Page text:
Sandra has been a research nurse for 12 years and she currently works for the Clinical Research Network. She now works mainly on palliative care research and has a role in capacity-building for research in care homes.
Sandra is a research nurse for the Clinical Research Network. There are two main components to her current job, which she has held for about four years: one is to support palliative care research, the other is capacity-building for research in care homes. Sandra has worked in research for around 12 years and in nursing for a total of 20 years. She first sought out a research nurse job as she felt that she needed a challenge. Sandra initially worked on gastroenterology studies, an area she was knowledgeable in, and felt the move to research offered the chance to learn new skills. She started her first post on a short term contract, which she saw as an advantage: it kind of gave me a get out without feeling like I’d quit or given up. Her contract has since been renewed several times and she is now on a permanent contract.
When she began her role, Sandra found the transition challenging: I was thinking what on earth have I let myself in for‚ It was a bit chaotic in the respect of I didn’t really enjoy not knowing what I was going to do. Although she did not receive much formal training at this time, Sandra shadowed colleagues to gain a feel for how it works. She found some aspects of the role difficult to adjust to, including data administration. There were lots of boring bits and periods of time when Sandra did not have much patient contact. However, as she began to take on new studies, Sandra started enjoying the role and decided to stay in research. She discovered other things that I enjoyed, so the health promotion and also the fact that I was making a difference for tomorrow, not just for today.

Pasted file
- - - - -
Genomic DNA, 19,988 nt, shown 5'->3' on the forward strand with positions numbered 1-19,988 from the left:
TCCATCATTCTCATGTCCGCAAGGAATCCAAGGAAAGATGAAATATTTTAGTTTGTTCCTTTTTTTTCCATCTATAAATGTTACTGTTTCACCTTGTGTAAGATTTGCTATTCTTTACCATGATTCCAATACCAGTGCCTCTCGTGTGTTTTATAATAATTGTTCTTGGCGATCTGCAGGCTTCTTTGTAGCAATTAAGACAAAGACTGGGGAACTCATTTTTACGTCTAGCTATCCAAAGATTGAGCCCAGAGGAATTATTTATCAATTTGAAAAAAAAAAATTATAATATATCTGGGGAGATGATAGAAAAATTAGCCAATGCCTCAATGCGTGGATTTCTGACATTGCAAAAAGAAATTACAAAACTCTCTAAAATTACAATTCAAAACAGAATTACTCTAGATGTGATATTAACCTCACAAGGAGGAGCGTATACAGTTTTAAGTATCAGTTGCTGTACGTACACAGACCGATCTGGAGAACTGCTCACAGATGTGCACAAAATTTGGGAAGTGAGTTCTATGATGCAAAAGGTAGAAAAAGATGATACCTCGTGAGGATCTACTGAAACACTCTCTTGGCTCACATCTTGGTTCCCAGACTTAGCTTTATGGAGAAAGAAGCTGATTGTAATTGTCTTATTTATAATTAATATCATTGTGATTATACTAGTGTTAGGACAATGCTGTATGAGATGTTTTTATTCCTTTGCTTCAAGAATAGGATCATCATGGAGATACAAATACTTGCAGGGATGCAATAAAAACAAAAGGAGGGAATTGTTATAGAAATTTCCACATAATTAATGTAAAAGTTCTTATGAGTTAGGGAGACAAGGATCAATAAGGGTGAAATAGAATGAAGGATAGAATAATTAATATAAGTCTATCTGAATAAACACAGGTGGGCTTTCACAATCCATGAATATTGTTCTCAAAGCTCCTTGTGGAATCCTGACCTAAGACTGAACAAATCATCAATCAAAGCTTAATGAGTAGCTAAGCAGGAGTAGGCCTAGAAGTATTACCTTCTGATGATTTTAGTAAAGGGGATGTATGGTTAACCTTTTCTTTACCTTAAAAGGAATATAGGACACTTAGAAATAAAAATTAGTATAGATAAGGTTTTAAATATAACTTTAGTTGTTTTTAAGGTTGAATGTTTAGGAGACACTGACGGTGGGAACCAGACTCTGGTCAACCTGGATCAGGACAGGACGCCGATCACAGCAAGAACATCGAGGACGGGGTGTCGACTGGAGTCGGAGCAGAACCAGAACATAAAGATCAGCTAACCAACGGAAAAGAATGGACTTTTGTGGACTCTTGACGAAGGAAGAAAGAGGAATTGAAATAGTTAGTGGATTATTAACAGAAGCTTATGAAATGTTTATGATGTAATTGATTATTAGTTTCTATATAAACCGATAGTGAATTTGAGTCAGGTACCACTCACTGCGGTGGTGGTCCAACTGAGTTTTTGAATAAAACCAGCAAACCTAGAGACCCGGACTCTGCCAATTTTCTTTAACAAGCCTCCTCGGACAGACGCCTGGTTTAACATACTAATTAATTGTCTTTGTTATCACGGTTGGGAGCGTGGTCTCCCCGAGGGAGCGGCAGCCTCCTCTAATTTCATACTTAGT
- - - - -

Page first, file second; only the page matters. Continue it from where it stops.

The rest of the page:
Sandra is involved in recruiting patients to studies and ensuring that they are fully informed about what participation involves. Depending on the study, she visits patients either in their home or at the hospital, takes blood samples and assists with questionnaires as well as inputting or processing the data collected. During home visits in particular, Sandra is able to spend time with patients, talking to them about treatment options and offering advice. This is something she really enjoys about her role: those kind of bits were the bits that actually made it more exciting for me‚ Giving that one-to-one back to someone was a real privilege. Sandra has a research facilitation role too, which involves her supporting other research nurses as well as talking to care organisations about why research is important.
Maintaining good relationships is important to Sandra. For example, she feels well-supported by her line managers and has regular contact with the study teams she works with, both of whom she can approach with questions and suggestions. She works hard to maintain good and trusting relationships with the clinical nurses responsible for the care of participants, which can help the research run smoothly: they can see that I’ve put the patient first. However, she finds that some health professionals are less keen to engage their patients in research. She thinks this reluctance sometimes comes from a fear that patients will be overburdened. However, Sandra feels it is important that patients can decide this for themselves, and has invested a lot of energy talking about why research is important… We must give people a choice. She tries to manage patient expectations around receiving findings from research. Although Sandra is proactive with chasing up results from studies she has been involved with, this can be a long process.
Sandra feels that passion and planning are central qualities of a good research nurse, as well as communication and organisational skills. Sandra emphasises that patient wellbeing must be at the forefront when recruiting for studies: you have to be careful, some patients are so willing to help that they’re doing it because they want to help me and not because they want to help themselves. Similarly, she thinks language or literacy problems can be a barrier for some. Sandra feels strongly about enabling research participation for these individuals. She tries to use accessible language and explain concepts in a way people can understand: even if they can’t read, it shouldn’t mean that they can’t take part, as long as I feel they’ve clearly understood all the facts and understand and can give their consent. In the future, Sandra plans to continue working in research. She feels that she has more to give in her career, but is not sure where this will take her. She would like to continue developing research capacity in areas where this is not yet well-established, including the health of prison populations.